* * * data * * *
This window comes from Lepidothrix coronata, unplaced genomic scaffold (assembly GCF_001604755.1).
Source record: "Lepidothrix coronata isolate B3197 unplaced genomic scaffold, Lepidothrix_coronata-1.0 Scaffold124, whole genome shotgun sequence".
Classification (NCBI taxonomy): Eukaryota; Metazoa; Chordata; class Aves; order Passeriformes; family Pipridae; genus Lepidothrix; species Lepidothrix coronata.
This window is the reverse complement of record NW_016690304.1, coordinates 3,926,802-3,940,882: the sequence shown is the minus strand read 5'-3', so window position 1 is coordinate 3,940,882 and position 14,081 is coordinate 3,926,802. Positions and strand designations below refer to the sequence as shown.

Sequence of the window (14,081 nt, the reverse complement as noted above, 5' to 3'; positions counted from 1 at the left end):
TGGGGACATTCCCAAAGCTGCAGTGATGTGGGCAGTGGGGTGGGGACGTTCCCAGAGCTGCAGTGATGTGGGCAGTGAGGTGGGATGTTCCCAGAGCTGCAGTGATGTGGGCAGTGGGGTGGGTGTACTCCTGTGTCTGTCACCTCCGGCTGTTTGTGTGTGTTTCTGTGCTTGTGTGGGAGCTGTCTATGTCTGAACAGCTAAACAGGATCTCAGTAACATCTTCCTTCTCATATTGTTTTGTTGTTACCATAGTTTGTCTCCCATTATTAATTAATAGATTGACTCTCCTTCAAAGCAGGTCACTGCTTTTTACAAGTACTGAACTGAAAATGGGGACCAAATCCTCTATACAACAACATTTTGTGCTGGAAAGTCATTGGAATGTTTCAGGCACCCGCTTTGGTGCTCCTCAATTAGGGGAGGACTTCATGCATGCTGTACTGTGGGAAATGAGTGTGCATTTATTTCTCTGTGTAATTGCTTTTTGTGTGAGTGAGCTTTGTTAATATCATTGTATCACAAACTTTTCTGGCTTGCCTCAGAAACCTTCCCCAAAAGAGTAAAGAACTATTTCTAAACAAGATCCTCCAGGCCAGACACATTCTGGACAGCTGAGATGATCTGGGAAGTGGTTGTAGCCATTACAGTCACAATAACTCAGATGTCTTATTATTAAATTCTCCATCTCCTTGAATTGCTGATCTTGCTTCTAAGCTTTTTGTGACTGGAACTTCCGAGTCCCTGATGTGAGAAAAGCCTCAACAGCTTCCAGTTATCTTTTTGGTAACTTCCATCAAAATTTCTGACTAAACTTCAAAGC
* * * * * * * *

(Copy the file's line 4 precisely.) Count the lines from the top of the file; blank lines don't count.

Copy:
This window is the reverse complement of record NW_016690304.1, coordinates 3,926,802-3,940,882: the sequence shown is the minus strand read 5'-3', so window position 1 is coordinate 3,940,882 and position 14,081 is coordinate 3,926,802. Positions and strand designations below refer to the sequence as shown.